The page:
I've decided to use the citation method employed by Doubleday, where in lieu of footnotes I'll bold the first few words and then cite. The sequence will be: general sources, sources of quotes, then notes. Sources that are only given as abbreviations can be found on our "Resources" page.

Coniaris, Anthony. Philokalia: The Bible of Orthodox Spirituality. 2nd printing. Minneapolis: Light and Life Publishing Company, 1998. See note below.

God does not: Archbishop Joseph Raya, The Eyes of the Gospel, 2nd ed (Comberemere: Madonna House Publications, 2006), 21.

an important official: "Centurion," CBD, 143.

*For what I think is a good discussion of synergy (though I'm hardly qualified to say so), see Fr. Coniaris' book. Note, however, that the section against Latin Rite merit theology seems to be directed by (1) reference to an historical abuse, (2) a misunderstanding of the Latins' view of merit, or (3) a language barrier between the Byzantine and Roman theological languages. Other than that section, though, I don't remember a problem with Fr. Coniaris' discussion. See also CCC 2006-2011 and 2025-2027.

Sunday, June 29, 2014

Byzantine: 3rd Sunday after Pentecost/Feast of the Holy Pre-Eminent Apostles Peter and Paul (6/29/14)


I was running low on time as I finished it, so I ran it through a quick (but not necesssarily exhaustive) heresy check and published it. Hope everything's okay in it.

Notes for Reading/Hearing

First off, the wall calendar prescribes two readings from the Apostol: one for the 3rd Sunday after Pentecost and one for Ss. Peter and Paul. However, it only prescribes one reading, the one for the 3rd Sunday. Why? I honestly don't know. It might be a pastoral recommendation, or it might be that they ran out of space, or who knows? But I dug out the 2014 Typicon (Pittsburgh: Byzantine Seminary Press? 2013) and it prescribed both Gospel readings, so I'll say something on both readings. This is in conformity with the ancient Byzantine "Principle of Elongation," which basically states: "If a service only need be a certain length, but it could be even longer, let's do the longer version!"*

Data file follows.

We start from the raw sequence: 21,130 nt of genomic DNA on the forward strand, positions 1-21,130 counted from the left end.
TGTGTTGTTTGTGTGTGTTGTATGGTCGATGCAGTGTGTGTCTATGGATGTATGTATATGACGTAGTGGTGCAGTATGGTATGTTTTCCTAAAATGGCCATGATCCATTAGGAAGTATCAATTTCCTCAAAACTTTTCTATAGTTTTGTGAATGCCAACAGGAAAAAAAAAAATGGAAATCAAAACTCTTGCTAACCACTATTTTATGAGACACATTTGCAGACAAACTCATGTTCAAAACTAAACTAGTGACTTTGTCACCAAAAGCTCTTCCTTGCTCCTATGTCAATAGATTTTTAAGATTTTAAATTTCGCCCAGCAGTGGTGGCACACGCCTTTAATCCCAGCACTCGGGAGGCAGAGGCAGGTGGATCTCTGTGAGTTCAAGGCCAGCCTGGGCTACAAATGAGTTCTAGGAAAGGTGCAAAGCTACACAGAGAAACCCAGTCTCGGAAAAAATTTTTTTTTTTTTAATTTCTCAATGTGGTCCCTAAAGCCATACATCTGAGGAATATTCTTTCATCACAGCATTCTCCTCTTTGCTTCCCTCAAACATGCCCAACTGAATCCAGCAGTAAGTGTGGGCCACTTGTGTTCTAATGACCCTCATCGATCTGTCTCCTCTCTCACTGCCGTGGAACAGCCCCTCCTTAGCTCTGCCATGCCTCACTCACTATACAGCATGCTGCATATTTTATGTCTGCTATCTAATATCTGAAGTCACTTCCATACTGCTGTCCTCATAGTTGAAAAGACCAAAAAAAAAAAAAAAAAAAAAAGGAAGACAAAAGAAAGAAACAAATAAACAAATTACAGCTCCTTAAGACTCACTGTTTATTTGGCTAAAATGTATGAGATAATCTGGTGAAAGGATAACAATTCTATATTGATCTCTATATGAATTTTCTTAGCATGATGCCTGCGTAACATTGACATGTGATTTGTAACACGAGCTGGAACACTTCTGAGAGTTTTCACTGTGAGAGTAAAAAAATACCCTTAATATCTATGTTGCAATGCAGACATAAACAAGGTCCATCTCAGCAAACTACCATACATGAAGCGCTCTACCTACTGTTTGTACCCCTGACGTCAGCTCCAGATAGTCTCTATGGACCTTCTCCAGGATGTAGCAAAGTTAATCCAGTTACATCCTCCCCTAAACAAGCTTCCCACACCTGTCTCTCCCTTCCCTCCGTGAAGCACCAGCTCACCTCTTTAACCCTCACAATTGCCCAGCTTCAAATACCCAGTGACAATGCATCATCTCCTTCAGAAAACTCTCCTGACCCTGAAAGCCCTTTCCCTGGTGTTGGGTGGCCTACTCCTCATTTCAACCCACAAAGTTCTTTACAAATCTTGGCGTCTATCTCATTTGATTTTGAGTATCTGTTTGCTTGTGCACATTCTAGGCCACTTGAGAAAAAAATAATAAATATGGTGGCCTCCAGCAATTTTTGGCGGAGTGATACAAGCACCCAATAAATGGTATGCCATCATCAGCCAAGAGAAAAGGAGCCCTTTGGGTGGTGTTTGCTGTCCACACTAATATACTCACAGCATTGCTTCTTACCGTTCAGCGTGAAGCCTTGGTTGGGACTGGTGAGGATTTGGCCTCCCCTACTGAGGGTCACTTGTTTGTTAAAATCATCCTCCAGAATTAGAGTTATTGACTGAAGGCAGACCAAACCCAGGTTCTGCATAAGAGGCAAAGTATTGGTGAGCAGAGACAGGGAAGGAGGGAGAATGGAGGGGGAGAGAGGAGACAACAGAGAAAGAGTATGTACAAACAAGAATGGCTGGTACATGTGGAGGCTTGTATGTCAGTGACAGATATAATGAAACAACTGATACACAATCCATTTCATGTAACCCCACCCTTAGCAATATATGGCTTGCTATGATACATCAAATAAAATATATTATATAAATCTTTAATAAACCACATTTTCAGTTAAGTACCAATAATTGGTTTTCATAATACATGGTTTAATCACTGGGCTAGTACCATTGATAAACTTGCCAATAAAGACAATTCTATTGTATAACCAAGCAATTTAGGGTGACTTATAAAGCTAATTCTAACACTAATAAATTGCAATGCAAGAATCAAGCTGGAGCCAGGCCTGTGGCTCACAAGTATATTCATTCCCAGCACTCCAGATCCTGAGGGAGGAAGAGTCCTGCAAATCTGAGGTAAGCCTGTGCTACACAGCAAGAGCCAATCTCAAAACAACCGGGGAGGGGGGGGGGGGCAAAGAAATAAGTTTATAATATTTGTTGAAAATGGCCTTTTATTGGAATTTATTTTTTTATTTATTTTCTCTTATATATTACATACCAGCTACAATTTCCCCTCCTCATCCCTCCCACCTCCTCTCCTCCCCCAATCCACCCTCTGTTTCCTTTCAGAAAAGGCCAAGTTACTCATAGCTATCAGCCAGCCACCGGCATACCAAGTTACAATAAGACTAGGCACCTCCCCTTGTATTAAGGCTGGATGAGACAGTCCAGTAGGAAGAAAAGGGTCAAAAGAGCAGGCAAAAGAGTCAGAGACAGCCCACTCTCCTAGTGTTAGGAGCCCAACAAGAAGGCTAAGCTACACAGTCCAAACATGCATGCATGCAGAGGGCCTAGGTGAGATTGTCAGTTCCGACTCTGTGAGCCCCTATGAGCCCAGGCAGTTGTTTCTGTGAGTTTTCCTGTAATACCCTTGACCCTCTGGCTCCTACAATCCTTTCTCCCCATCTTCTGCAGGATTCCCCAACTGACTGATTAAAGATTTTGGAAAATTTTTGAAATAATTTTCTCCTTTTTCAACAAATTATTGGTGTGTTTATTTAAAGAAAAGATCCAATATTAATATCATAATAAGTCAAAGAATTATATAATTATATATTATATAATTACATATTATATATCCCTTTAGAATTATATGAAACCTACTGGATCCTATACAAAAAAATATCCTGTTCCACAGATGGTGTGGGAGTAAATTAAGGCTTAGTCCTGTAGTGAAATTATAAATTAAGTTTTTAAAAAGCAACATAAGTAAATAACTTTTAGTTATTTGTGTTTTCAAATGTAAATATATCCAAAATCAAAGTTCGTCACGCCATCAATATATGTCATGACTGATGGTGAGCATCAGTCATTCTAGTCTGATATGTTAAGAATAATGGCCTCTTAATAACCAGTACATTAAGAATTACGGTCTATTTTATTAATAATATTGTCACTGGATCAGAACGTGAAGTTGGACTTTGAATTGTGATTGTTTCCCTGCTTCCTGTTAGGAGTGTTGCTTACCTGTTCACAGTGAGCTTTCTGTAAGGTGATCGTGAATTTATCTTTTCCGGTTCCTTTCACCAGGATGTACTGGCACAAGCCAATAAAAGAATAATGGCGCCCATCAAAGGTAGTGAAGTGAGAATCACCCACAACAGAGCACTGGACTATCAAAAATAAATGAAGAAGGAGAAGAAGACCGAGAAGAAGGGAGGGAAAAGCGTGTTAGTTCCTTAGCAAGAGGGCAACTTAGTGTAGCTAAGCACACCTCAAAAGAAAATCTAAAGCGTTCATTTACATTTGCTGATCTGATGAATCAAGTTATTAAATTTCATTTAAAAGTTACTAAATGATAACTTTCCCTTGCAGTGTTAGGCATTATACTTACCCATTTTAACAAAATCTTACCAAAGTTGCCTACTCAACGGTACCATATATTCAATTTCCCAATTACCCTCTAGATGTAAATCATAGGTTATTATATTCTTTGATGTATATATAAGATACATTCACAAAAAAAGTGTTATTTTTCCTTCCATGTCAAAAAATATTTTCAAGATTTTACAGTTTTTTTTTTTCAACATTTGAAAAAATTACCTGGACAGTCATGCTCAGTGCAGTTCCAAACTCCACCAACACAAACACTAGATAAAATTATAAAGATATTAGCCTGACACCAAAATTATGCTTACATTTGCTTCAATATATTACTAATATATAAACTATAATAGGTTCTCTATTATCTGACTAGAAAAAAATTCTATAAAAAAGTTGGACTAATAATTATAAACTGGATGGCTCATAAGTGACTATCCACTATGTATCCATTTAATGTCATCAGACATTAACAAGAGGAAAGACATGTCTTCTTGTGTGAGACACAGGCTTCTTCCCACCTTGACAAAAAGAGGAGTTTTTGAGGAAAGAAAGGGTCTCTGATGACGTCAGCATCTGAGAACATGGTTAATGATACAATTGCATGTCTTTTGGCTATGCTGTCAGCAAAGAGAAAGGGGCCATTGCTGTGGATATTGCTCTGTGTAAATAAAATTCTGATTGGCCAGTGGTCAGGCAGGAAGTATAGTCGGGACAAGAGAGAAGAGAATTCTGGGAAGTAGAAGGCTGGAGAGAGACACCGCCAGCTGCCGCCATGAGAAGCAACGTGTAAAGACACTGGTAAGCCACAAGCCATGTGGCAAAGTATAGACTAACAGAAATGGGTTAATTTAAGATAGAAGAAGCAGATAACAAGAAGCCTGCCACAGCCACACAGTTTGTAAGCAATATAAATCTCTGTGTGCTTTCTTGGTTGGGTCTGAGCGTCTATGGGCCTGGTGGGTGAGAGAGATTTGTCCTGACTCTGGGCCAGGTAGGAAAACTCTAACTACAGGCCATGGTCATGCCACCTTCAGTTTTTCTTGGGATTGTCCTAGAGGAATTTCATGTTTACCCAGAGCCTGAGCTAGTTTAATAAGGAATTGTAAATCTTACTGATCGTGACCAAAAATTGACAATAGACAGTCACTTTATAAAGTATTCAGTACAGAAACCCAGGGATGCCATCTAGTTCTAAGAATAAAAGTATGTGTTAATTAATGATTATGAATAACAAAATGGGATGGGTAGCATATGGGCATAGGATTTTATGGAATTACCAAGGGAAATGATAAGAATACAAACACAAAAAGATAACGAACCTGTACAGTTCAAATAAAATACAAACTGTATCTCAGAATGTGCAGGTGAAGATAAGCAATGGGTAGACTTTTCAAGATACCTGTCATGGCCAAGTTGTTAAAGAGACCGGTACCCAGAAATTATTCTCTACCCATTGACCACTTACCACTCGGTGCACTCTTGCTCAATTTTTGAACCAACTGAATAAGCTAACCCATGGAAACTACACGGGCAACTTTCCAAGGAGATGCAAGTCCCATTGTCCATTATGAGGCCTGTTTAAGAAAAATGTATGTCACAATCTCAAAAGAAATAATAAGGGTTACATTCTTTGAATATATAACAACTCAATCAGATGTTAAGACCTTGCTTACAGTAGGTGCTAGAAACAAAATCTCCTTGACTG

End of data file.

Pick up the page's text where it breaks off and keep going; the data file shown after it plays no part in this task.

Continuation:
I really recommend reading all the readings beforehand. Otherwise, it could get confusing. Only the first of the two readings is announced, so it will end up sounding like:
This is the end of the first reading, but you don't know it because I'm not using the concluding chant. This is the beginning of the second reading, but you don't know it because it wasn't announced.
Confusing, right? So, know where one reading leaves off and another begins. Also, the 2 Corinthians reading begins with the second sentence of the verse.

Apostol: Romans 5:1-10; 2 Corinthians 11:21-12:9

Gospel: Matthew 6:22-34; Matthew 16:13-19**


It is interesting that the two readings from the Apostol coincide so perfectly. In the reading from Romans, we have pointed out for us in broad strokes the value of suffering and God's love for us. Then, in the 2 Corinthians reading we have the many sufferings of St. Paul depicted in more detail.

St. Paul says some mighty interesting things about suffering in the Romans reading, namely that it ultimately produces hope. But come on, what's that all about? And what right does this guy have to tell me about getting hope out of suffering? Well, let's take a look at his credentials.